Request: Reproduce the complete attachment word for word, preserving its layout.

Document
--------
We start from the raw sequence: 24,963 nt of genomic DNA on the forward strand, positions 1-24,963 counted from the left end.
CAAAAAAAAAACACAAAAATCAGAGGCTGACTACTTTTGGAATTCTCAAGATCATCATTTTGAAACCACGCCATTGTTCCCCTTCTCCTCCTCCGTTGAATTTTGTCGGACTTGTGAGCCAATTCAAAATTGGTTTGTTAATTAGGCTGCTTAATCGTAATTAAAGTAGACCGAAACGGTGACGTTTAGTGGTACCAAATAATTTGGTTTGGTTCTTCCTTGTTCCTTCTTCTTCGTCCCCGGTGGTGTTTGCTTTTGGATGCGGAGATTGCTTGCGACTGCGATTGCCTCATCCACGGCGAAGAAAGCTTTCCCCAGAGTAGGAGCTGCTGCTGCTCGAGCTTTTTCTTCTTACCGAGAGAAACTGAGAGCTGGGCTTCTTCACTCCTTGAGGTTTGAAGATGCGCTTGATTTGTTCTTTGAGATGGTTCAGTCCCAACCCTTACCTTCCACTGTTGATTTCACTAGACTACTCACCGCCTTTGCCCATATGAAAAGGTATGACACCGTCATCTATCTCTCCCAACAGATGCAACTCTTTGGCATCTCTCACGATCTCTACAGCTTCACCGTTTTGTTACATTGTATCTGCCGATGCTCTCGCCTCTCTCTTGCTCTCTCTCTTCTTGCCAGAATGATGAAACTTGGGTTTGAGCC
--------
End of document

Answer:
We start from the raw sequence: 24,963 nt of genomic DNA on the forward strand, positions 1-24,963 counted from the left end.
CAAAAAAAAAACACAAAAATCAGAGGCTGACTACTTTTGGAATTCTCAAGATCATCATTTTGAAACCACGCCATTGTTCCCCTTCTCCTCCTCCGTTGAATTTTGTCGGACTTGTGAGCCAATTCAAAATTGGTTTGTTAATTAGGCTGCTTAATCGTAATTAAAGTAGACCGAAACGGTGACGTTTAGTGGTACCAAATAATTTGGTTTGGTTCTTCCTTGTTCCTTCTTCTTCGTCCCCGGTGGTGTTTGCTTTTGGATGCGGAGATTGCTTGCGACTGCGATTGCCTCATCCACGGCGAAGAAAGCTTTCCCCAGAGTAGGAGCTGCTGCTGCTCGAGCTTTTTCTTCTTACCGAGAGAAACTGAGAGCTGGGCTTCTTCACTCCTTGAGGTTTGAAGATGCGCTTGATTTGTTCTTTGAGATGGTTCAGTCCCAACCCTTACCTTCCACTGTTGATTTCACTAGACTACTCACCGCCTTTGCCCATATGAAAAGGTATGACACCGTCATCTATCTCTCCCAACAGATGCAACTCTTTGGCATCTCTCACGATCTCTACAGCTTCACCGTTTTGTTACATTGTATCTGCCGATGCTCTCGCCTCTCTCTTGCTCTCTCTCTTCTTGCCAGAATGATGAAACTTGGGTTTGAGCC